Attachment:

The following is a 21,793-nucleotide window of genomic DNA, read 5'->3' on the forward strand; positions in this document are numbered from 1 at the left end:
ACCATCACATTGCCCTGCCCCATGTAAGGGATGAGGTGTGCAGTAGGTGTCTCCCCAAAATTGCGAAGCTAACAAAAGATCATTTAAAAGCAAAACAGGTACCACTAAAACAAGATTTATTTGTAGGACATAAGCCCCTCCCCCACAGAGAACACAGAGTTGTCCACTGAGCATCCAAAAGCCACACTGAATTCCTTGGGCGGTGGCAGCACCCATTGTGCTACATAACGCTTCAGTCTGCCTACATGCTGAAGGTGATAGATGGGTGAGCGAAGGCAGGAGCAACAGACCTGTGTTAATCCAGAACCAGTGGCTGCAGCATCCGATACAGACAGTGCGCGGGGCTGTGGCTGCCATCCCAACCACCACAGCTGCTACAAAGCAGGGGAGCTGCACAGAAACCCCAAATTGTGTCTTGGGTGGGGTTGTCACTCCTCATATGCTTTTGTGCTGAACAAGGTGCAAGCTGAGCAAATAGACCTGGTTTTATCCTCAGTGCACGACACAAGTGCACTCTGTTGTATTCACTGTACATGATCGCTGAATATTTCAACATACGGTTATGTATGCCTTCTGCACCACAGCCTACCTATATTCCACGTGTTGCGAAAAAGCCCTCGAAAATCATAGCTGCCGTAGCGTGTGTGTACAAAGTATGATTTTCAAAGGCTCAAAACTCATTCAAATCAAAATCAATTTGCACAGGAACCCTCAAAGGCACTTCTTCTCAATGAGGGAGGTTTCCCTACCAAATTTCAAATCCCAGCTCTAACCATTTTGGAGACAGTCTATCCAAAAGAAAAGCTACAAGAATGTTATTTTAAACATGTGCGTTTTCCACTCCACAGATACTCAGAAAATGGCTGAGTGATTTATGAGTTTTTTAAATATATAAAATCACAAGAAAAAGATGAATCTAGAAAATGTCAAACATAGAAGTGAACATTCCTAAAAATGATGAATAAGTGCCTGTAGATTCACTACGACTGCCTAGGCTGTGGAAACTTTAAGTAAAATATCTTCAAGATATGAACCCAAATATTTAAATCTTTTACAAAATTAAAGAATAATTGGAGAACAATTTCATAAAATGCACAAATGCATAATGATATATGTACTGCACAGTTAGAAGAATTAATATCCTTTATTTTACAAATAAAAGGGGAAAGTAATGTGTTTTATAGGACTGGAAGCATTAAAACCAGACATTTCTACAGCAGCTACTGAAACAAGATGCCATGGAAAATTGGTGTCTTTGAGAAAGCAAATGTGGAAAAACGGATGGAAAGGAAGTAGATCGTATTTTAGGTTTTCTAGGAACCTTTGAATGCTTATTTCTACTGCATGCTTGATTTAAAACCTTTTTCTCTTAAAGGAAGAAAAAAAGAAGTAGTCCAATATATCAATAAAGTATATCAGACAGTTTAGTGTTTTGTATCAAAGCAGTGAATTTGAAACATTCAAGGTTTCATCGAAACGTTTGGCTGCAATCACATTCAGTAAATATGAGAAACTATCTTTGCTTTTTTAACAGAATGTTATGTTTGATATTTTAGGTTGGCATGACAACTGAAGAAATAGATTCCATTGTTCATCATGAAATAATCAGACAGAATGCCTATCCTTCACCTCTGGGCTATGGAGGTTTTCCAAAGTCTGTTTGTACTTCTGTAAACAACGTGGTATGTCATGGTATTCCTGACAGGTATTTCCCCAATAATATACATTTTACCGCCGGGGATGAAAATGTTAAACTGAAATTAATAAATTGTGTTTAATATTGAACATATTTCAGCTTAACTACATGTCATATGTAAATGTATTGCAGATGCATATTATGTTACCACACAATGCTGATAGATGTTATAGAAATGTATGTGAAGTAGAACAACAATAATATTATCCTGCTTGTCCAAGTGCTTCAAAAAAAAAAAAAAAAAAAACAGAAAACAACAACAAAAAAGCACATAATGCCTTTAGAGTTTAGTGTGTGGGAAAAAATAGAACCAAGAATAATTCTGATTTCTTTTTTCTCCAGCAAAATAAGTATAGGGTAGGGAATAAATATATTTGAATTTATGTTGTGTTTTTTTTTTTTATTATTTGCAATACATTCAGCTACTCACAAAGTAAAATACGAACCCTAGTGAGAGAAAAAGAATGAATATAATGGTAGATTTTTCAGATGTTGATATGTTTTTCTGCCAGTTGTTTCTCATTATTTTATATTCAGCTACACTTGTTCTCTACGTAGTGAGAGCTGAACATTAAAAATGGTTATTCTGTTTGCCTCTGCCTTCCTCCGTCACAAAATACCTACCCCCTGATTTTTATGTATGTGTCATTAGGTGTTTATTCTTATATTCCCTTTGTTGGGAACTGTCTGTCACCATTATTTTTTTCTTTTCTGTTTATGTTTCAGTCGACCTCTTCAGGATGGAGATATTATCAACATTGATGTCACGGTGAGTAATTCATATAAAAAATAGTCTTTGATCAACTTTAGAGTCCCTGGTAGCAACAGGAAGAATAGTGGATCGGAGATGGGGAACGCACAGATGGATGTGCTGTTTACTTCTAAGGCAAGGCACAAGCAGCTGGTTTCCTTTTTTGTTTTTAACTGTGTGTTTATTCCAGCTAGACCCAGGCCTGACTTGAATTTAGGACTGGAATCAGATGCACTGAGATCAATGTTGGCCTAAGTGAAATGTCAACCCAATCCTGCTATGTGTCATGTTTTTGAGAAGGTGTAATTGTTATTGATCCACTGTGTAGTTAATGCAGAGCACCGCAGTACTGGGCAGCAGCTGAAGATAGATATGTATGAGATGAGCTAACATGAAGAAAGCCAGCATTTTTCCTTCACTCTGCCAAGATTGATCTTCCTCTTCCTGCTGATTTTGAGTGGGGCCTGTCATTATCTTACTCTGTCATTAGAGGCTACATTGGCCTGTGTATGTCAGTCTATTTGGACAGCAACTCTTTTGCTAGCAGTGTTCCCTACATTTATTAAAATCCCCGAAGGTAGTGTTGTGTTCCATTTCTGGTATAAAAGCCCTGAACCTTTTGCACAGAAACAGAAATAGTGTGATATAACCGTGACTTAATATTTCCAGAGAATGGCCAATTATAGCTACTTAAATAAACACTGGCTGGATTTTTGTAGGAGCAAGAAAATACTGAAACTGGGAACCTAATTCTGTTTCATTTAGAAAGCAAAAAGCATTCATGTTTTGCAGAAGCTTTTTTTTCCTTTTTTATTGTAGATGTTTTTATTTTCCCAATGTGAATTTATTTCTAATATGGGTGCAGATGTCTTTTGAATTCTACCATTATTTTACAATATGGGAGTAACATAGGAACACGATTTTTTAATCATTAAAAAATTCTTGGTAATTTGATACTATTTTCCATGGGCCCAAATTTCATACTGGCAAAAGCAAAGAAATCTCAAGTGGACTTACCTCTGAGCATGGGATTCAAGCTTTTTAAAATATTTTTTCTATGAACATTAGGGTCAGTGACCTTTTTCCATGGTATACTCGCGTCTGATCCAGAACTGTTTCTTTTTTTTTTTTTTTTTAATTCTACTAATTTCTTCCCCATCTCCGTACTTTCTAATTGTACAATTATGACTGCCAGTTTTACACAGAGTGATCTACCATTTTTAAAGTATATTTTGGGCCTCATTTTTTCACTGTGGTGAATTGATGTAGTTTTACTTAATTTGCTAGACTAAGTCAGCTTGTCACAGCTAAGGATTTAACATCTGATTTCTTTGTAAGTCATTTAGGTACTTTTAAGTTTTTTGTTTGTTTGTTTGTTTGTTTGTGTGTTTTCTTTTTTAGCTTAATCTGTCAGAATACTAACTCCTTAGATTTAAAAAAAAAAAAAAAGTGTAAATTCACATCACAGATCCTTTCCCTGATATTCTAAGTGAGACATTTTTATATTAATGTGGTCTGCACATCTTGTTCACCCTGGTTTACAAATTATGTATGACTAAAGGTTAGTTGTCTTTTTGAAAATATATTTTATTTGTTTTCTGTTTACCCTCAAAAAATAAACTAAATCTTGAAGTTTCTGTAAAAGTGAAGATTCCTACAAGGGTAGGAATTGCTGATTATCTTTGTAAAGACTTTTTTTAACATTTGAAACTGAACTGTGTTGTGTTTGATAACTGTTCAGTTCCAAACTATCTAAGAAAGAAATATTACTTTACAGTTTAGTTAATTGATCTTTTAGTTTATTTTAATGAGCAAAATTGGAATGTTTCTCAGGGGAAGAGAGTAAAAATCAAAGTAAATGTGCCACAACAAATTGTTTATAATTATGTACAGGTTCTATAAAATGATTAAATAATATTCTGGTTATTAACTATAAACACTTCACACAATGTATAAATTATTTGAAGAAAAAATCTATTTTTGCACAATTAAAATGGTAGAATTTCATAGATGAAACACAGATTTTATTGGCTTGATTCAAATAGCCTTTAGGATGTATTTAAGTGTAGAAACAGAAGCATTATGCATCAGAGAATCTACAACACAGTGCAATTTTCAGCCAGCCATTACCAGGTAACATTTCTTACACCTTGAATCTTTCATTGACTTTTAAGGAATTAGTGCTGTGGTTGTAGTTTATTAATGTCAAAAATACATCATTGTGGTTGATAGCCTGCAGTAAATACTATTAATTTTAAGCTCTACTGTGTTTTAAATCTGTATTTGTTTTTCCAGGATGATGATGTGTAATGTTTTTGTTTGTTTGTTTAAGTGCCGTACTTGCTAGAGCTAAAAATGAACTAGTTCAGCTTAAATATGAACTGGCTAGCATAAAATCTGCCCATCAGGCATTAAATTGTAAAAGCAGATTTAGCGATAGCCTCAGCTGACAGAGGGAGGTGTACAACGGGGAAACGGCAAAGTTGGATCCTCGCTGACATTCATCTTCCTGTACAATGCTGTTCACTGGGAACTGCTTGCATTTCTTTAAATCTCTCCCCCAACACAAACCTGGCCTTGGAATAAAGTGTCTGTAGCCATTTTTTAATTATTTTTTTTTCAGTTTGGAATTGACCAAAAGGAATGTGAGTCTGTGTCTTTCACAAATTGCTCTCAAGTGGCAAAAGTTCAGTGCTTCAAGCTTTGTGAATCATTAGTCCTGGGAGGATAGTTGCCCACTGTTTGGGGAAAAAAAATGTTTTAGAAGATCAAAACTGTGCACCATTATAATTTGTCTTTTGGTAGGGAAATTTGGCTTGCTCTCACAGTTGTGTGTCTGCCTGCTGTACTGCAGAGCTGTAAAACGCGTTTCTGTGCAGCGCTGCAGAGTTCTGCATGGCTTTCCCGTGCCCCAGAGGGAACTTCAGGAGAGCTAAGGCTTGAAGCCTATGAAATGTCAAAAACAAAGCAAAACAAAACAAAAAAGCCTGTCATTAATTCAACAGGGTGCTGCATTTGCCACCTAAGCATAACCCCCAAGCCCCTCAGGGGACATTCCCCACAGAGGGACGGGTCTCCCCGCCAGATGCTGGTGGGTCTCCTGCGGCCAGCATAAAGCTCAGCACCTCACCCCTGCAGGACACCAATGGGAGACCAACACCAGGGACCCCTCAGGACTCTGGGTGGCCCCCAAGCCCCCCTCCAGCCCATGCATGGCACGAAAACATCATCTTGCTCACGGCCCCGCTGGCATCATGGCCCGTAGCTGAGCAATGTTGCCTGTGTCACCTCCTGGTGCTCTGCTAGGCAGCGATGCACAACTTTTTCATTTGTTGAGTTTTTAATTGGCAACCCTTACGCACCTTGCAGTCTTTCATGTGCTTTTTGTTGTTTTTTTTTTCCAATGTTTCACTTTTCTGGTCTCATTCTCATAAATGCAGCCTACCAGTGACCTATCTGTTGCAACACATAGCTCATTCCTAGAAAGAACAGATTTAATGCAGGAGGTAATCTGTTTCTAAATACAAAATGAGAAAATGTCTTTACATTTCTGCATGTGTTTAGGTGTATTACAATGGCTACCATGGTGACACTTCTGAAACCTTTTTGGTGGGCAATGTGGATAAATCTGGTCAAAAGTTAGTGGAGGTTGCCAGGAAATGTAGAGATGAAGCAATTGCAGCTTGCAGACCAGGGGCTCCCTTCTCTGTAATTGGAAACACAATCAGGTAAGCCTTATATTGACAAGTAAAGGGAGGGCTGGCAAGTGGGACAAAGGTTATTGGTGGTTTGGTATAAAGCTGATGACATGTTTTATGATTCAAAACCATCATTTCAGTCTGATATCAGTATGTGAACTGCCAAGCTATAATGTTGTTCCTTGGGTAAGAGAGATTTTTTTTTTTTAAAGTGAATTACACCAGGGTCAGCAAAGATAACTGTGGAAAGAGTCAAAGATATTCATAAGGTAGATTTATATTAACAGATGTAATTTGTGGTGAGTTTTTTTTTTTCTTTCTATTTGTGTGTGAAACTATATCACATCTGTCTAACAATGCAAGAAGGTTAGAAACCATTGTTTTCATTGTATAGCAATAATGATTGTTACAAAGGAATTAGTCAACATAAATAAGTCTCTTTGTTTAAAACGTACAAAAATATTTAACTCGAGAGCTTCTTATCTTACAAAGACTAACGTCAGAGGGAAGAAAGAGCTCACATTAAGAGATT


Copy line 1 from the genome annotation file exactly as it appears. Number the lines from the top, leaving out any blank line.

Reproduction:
The following is a 21,793-nucleotide window of genomic DNA, read 5'->3' on the forward strand; positions in this document are numbered from 1 at the left end: